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65 mm mle 1906 in Yad Mordechai, Israel.
Type Mountain artillery
Place of origin France
Service history
Used by Flag of Albania.svg Albania
Flag of France.svg France
Flag of Greece.svg Greece
Flag of Israel.svg Israel
Flag of German Reich (1935–1945).svg Nazi Germany
Flag of Poland.svg Poland
Wars World War I, World War II, Polish–Soviet War, Greco-Turkish War, 1948 Arab-Israeli War
Production history
Designer Colonel Ducrest
Manufacturer Schneider
Weight 400 kg (882 lbs)
Barrel length 1.3 m (4 ft 3 in)

Shell fixed 65x175R mm
Caliber 65 mm (2.5 in)
Recoil hydro spring
Carriage box trail
Elevation −9° to +35°
Rate of fire 18 rpm
Muzzle velocity 330 m/s (1,082 ft/s)
Effective range 6.5 km (4 mi)

The Canon de 65 M (montagne) modele 1906 or (65 mm mle. 1906) was a French mountain gun which entered service with the regiments d'artillerie de montagne in 1906 and was one of the first soft-recoil guns in service. The carriage of the mle 1906 was hinged and could be broken down into four mule loads for transport. By 1939, the weapon was generally used as an infantry support gun. After 1940, the Germans would use these as 6.5 cm GebK 221(f). The gun was also used by Albania, Greece, Israel (1948 Arab-Israeli War, as Napoleonchik) and Poland.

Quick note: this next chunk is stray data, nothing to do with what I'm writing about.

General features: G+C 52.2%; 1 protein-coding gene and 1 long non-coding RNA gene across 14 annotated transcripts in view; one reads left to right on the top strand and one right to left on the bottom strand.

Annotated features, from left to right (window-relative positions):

Combat historyEdit


During World War I the French Armée d’Orient used the mle 1906 against the forces of the Central Powers in the mountains of Macedonia. There were 72 mle 1906's in service on the Balkan Front during the allied breakout from the Salonica bridgehead on September 15–29, 1918. The initial success of this allied offensive led Bulgaria to capitulate on October 9, 1918, later in October 1918 Serbia was liberated and lastly Austria-Hungary capitulated in November 1918 when faced with invasion from allied forces from the south.


The Canon de 65 M (montagne) modele 1906 was used by the Israel Defense Forces in the 1948 Arab-Israeli War, and was nicknamed Napoleonchik by the Israelis due to its old look.

The first use of two of these cannons, lacking sights, was made in the Battle of Degania in northern Israel, which was also the first time the Israeli side employed field artillery. Subsequent uses were made in numerous major operations in the war, including Operation Bin Nun and Operation Pleshet.

External linksEdit

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